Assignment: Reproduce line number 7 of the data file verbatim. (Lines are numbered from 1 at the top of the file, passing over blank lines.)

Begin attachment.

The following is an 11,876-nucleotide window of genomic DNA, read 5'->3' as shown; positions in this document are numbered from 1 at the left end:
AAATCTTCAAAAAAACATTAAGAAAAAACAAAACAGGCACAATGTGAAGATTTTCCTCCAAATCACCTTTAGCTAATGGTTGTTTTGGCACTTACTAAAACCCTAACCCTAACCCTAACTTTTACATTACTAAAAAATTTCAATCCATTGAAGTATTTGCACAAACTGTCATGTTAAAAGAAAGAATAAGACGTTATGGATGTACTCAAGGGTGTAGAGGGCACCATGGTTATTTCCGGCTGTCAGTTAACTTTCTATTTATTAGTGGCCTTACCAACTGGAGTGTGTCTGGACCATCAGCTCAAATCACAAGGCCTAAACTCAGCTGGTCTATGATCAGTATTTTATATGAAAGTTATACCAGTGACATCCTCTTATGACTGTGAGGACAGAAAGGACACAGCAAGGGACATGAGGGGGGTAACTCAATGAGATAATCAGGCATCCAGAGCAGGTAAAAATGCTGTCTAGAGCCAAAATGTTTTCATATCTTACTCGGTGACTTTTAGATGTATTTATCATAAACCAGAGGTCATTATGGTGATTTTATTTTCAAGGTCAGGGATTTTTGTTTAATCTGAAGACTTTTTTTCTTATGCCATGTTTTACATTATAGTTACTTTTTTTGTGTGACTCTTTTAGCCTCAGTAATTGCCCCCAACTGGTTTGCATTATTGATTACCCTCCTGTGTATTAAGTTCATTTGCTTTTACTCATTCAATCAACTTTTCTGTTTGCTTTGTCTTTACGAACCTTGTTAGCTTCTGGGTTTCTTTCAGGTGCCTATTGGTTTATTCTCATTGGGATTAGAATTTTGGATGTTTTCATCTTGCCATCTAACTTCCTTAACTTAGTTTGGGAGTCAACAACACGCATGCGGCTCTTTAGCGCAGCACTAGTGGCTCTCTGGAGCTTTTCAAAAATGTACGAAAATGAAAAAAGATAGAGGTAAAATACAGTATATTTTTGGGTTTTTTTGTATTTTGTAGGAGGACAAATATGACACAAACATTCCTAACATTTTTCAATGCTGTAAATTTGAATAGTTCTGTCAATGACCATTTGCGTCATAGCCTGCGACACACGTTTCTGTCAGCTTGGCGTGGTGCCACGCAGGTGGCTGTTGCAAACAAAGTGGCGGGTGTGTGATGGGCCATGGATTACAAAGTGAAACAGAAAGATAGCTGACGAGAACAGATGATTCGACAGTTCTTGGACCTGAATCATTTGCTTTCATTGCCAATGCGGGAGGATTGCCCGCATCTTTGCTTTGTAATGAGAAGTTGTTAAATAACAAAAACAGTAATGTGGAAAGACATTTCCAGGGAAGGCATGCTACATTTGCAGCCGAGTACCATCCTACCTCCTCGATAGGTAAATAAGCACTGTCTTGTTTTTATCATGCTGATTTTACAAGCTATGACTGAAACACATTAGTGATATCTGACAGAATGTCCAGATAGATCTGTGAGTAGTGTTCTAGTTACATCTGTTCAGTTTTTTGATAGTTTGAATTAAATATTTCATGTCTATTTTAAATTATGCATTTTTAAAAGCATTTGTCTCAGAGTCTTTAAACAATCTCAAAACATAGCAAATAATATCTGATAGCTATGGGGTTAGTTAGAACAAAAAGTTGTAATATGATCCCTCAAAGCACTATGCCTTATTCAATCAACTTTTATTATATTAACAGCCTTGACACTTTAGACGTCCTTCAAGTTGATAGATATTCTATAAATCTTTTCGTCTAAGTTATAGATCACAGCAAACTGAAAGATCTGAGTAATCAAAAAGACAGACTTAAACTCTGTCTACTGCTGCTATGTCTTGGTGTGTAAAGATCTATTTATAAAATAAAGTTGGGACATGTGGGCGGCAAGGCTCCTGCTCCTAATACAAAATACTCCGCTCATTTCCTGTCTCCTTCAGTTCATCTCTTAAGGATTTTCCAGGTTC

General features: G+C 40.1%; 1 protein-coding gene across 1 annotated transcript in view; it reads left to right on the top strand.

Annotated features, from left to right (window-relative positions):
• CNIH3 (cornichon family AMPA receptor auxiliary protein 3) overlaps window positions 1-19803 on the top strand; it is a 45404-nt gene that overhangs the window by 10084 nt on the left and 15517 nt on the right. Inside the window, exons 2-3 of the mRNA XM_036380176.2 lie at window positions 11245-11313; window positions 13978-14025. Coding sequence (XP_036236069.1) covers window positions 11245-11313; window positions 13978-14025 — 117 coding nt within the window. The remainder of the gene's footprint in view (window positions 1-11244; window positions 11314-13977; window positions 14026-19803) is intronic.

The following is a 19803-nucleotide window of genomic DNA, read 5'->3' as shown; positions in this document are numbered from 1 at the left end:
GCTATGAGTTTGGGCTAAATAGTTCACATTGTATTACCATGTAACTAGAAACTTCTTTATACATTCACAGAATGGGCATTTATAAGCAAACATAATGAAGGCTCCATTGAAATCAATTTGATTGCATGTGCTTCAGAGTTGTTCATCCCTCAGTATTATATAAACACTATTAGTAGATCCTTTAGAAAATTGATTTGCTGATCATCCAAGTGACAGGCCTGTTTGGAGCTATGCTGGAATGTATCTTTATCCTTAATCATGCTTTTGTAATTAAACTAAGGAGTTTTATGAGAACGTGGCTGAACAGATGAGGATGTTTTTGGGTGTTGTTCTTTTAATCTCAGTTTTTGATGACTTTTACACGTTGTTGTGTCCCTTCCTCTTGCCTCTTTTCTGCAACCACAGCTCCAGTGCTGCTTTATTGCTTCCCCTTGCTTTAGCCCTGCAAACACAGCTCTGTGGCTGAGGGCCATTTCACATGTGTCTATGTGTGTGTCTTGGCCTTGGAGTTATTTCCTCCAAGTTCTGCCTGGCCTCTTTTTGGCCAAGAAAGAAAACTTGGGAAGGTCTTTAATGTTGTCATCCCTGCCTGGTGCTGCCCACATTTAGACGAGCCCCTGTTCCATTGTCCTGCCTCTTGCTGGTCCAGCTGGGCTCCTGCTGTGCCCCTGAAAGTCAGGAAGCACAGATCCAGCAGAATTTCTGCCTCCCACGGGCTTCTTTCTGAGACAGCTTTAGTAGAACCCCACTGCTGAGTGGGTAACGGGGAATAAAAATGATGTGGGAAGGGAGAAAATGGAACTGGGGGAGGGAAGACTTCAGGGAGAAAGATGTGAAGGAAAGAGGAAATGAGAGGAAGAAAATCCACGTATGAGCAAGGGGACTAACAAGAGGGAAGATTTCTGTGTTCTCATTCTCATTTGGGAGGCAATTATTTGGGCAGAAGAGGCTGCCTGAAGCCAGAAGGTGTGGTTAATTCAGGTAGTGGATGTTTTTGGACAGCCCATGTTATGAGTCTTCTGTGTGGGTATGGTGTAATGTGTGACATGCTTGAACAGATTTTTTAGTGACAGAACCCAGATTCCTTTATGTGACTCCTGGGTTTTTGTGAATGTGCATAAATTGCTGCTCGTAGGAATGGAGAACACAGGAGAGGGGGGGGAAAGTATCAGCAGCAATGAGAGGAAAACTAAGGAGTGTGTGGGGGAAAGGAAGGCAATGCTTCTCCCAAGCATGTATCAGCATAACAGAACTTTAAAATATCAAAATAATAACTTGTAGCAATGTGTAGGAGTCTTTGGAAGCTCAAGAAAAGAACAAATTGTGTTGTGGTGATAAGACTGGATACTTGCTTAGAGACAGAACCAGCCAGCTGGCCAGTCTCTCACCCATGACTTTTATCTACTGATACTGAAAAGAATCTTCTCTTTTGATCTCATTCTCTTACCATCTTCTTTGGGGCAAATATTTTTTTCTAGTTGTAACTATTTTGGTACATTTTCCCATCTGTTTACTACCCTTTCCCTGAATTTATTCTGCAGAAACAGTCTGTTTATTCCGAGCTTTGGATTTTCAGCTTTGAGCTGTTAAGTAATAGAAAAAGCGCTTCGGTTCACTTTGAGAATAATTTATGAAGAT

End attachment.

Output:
GCTATGAGTTTGGGCTAAATAGTTCACATTGTATTACCATGTAACTAGAAACTTCTTTATACATTCACAGAATGGGCATTTATAAGCAAACATAATGAAGGCTCCATTGAAATCAATTTGATTGCATGTGCTTCAGAGTTGTTCATCCCTCAGTATTATATAAACACTATTAGTAGATCCTTTAGAAAATTGATTTGCTGATCATCCAAGTGACAGGCCTGTTTGGAGCTATGCTGGAATGTATCTTTATCCTTAATCATGCTTTTGTAATTAAACTAAGGAGTTTTATGAGAACGTGGCTGAACAGATGAGGATGTTTTTGGGTGTTGTTCTTTTAATCTCAGTTTTTGATGACTTTTACACGTTGTTGTGTCCCTTCCTCTTGCCTCTTTTCTGCAACCACAGCTCCAGTGCTGCTTTATTGCTTCCCCTTGCTTTAGCCCTGCAAACACAGCTCTGTGGCTGAGGGCCATTTCACATGTGTCTATGTGTGTGTCTTGGCCTTGGAGTTATTTCCTCCAAGTTCTGCCTGGCCTCTTTTTGGCCAAGAAAGAAAACTTGGGAAGGTCTTTAATGTTGTCATCCCTGCCTGGTGCTGCCCACATTTAGACGAGCCCCTGTTCCATTGTCCTGCCTCTTGCTGGTCCAGCTGGGCTCCTGCTGTGCCCCTGAAAGTCAGGAAGCACAGATCCAGCAGAATTTCTGCCTCCCACGGGCTTCTTTCTGAGACAGCTTTAGTAGAACCCCACTGCTGAGTGGGTAACGGGGAATAAAAATGATGTGGGAAGGGAGAAAATGGAACTGGGGGAGGGAAGACTTCAGGGAGAAAGATGTGAAGGAAAGAGGAAATGAGAGGAAGAAAATCCACGTATGAGCAAGGGGACTAACAAGAGGGAAGATTTCTGTGTTCTCATTCTCATTTGGGAGGCAATTATTTGGGCAGAAGAGGCTGCCTGAAGCCAGAAGGTGTGGTTAATTCAGGTAGTGGATGTTTTTGGACAGCCCATGTTATGAGTCTTCTGTGTGGGTATGGTGTAATGTGTGACATGCTTGAACAGATTTTTTAGTGACAGAACCCAGATTCCTTTATGTGACTCCTGGGTTTTTGTGAATGTGCATAAATTGCTGCTCGTAGGAATGGAGAACACAGGAGAGGGGGGGGAAAGTATCAGCAGCAATGAGAGGAAAACTAAGGAGTGTGTGGGGGAAAGGAAGGCAATGCTTCTCCCAAGCATGTATCAGCATAACAGAACTTTAAAATATCAAAATAATAACTTGTAGCAATGTGTAGGAGTCTTTGGAAGCTCAAGAAAAGAACAAATTGTGTTGTGGTGATAAGACTGGATACTTGCTTAGAGACAGAACCAGCCAGCTGGCCAGTCTCTCACCCATGACTTTTATCTACTGATACTGAAAAGAATCTTCTCTTTTGATCTCATTCTCTTACCATCTTCTTTGGGGCAAATATTTTTTTCTAGTTGTAACTATTTTGGTACATTTTCCCATCTGTTTACTACCCTTTCCCTGAATTTATTCTGCAGAAACAGTCTGTTTATTCCGAGCTTTGGATTTTCAGCTTTGAGCTGTTAAGTAATAGAAAAAGCGCTTCGGTTCACTTTGAGAATAATTTATGAAGAT